UBC Faculty Research and Publications

Chronic corticosterone during pregnancy and postpartum affects maternal care, cell proliferation and depressive-like behavior in the dam Brummelte, Susanne; Galea, Liisa A. M.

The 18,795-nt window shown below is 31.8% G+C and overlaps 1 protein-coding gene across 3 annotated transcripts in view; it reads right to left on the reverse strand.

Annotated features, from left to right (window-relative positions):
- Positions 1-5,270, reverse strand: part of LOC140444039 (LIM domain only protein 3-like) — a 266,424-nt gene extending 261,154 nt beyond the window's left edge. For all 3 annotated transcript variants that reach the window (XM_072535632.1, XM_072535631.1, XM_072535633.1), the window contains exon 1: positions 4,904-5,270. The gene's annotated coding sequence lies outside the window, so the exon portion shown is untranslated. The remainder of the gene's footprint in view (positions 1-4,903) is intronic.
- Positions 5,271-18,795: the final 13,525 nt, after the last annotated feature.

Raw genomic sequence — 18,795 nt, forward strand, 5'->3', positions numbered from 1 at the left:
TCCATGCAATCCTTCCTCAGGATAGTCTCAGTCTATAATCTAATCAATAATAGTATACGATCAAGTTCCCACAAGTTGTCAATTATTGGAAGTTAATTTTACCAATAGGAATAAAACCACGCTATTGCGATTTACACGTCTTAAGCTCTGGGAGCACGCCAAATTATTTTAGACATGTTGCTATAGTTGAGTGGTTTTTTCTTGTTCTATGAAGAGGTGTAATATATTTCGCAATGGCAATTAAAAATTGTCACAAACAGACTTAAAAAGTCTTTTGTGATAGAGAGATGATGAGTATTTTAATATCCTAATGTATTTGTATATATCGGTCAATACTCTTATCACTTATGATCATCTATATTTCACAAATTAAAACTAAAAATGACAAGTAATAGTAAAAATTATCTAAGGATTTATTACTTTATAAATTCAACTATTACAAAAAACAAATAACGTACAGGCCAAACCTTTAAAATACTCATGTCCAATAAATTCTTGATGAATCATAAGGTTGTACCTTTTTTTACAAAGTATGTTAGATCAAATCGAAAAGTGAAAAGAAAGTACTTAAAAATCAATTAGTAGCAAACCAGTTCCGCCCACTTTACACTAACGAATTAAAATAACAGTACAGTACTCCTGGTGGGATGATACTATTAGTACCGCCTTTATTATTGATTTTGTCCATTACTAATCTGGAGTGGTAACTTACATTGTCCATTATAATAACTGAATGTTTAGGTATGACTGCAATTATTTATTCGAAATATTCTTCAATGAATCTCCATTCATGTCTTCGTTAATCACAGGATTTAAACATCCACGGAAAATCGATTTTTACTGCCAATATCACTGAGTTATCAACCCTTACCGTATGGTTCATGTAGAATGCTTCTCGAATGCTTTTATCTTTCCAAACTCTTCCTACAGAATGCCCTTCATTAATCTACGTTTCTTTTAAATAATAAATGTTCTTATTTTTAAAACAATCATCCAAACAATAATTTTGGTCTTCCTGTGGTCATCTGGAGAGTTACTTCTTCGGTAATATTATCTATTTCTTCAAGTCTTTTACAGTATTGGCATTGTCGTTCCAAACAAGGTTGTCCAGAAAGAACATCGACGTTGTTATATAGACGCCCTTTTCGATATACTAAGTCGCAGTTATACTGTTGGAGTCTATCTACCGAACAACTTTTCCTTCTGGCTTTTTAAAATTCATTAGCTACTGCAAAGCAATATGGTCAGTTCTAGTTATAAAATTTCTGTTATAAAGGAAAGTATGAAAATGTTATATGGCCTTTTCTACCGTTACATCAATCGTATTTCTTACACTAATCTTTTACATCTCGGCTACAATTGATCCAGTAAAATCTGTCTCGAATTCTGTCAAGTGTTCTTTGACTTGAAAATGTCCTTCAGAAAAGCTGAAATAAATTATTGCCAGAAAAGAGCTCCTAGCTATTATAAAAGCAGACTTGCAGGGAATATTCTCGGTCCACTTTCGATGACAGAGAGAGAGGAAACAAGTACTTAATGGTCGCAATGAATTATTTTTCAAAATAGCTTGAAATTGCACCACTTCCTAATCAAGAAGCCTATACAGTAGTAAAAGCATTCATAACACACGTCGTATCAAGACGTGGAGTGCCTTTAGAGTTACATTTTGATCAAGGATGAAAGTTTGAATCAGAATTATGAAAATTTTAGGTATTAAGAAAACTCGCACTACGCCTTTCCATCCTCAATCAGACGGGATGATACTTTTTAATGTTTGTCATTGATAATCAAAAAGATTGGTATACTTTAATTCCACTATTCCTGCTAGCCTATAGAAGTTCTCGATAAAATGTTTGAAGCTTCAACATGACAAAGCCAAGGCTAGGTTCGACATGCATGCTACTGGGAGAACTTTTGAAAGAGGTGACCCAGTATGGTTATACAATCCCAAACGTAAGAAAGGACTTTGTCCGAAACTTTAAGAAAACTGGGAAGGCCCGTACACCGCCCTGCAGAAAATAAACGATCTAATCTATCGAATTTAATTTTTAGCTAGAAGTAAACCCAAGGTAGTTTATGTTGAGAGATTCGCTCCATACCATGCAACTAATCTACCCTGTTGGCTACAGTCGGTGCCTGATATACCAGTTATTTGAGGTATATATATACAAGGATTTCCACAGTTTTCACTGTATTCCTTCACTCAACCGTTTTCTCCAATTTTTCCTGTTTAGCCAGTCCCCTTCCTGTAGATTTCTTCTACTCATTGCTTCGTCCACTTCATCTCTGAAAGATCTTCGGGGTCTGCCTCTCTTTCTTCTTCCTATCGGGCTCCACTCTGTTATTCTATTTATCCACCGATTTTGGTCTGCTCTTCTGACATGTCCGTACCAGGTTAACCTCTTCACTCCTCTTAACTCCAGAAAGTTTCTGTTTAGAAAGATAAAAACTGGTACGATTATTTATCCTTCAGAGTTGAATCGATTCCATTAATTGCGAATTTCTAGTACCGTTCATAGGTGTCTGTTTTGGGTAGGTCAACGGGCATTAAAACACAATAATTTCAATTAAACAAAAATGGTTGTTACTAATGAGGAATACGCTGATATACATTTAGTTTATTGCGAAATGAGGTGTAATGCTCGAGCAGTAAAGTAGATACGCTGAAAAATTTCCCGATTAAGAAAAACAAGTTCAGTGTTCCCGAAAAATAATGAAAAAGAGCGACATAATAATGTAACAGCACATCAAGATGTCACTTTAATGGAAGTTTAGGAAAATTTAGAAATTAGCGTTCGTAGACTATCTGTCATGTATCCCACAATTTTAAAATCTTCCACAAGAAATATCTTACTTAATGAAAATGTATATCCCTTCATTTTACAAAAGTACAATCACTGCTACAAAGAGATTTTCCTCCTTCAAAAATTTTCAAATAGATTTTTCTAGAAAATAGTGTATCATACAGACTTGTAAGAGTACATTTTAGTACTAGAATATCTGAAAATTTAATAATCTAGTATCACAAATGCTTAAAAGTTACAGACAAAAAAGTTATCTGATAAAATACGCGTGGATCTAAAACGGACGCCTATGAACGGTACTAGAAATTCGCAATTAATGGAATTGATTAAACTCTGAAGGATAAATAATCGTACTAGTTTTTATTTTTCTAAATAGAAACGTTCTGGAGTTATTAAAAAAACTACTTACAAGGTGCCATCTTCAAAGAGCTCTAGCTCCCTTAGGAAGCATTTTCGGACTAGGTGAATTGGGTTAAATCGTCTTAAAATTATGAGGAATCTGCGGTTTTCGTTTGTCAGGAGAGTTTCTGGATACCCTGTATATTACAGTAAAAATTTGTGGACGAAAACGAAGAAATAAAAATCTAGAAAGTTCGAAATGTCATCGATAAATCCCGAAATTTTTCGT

Stress during pregnancy and the postpartum can influence the well-being of both the mother and her offspring. Prolonged elevated levels of glucocorticoids are associated with depression and we developed an animal model of postpartum depression/stress based on high levels of corticosterone (CORT) during the postpartum. Gestational stress is a risk factor for postpartum depression and prenatal and/or postnatal high levels of CORT may have differential effects on the mother. Thus the present study was conducted to investigate the effects of low (10mg/kg) or high levels of CORT (40mg/kg) given to dams either during gestation, postpartum or across both gestation and postpartum on maternal care, depressive-like behavior and hippocampal cell proliferation in the dam. Only the high dose of CORT administered during the postpartum increased depressive-like behavior in the dam. Furthermore the high dose of CORT altered maternal care (reduced time spent on the nest and nursing) regardless of whether administration of CORT was during gestation or postpartum. Gestational and/or postpartum treatment with high CORT and postpartum low CORT reduced cell proliferation in the dentate gyrus of postpartum dams compared to oil-treated controls. Thus prolonged treatment with high levels of CORT postpartum reduced maternal care, hippocampal cell proliferation and induced depressive-like behavior in the dam and therefore might be considered an animal model of postpartum depression. More research is needed to understand the effects of stress hormones during different phases of reproduction and how they affect the brain and behavior of the mother and her offspring.

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